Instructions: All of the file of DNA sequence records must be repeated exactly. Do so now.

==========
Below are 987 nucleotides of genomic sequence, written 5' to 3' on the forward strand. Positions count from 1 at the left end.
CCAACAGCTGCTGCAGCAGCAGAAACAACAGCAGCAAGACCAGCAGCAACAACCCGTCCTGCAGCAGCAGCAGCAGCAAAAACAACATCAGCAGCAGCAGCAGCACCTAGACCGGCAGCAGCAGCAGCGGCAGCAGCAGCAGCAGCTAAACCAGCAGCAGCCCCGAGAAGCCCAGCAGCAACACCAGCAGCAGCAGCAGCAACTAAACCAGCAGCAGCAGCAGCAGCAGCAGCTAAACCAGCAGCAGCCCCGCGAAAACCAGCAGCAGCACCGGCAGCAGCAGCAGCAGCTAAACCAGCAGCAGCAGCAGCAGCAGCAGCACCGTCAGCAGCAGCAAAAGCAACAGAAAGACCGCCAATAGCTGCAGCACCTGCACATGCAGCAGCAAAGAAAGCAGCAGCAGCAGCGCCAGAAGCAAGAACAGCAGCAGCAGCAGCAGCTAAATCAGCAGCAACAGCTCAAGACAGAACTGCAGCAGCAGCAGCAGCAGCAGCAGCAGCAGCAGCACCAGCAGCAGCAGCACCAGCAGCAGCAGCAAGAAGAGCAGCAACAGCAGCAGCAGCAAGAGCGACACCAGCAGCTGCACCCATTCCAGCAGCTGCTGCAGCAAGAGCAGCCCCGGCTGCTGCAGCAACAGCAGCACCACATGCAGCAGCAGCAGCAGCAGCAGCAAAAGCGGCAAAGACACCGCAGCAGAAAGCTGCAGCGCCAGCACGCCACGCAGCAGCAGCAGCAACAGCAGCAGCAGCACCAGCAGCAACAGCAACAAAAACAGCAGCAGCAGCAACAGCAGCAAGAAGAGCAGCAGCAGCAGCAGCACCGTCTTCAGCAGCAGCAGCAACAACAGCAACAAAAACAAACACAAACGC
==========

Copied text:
Below are 987 nucleotides of genomic sequence, written 5' to 3' on the forward strand. Positions count from 1 at the left end.
CCAACAGCTGCTGCAGCAGCAGAAACAACAGCAGCAAGACCAGCAGCAACAACCCGTCCTGCAGCAGCAGCAGCAGCAAAAACAACATCAGCAGCAGCAGCAGCACCTAGACCGGCAGCAGCAGCAGCGGCAGCAGCAGCAGCAGCTAAACCAGCAGCAGCCCCGAGAAGCCCAGCAGCAACACCAGCAGCAGCAGCAGCAACTAAACCAGCAGCAGCAGCAGCAGCAGCAGCTAAACCAGCAGCAGCCCCGCGAAAACCAGCAGCAGCACCGGCAGCAGCAGCAGCAGCTAAACCAGCAGCAGCAGCAGCAGCAGCAGCACCGTCAGCAGCAGCAAAAGCAACAGAAAGACCGCCAATAGCTGCAGCACCTGCACATGCAGCAGCAAAGAAAGCAGCAGCAGCAGCGCCAGAAGCAAGAACAGCAGCAGCAGCAGCAGCTAAATCAGCAGCAACAGCTCAAGACAGAACTGCAGCAGCAGCAGCAGCAGCAGCAGCAGCAGCAGCACCAGCAGCAGCAGCACCAGCAGCAGCAGCAAGAAGAGCAGCAACAGCAGCAGCAGCAAGAGCGACACCAGCAGCTGCACCCATTCCAGCAGCTGCTGCAGCAAGAGCAGCCCCGGCTGCTGCAGCAACAGCAGCACCACATGCAGCAGCAGCAGCAGCAGCAGCAAAAGCGGCAAAGACACCGCAGCAGAAAGCTGCAGCGCCAGCACGCCACGCAGCAGCAGCAGCAACAGCAGCAGCAGCACCAGCAGCAACAGCAACAAAAACAGCAGCAGCAGCAACAGCAGCAAGAAGAGCAGCAGCAGCAGCAGCACCGTCTTCAGCAGCAGCAGCAACAACAGCAACAAAAACAAACACAAACGC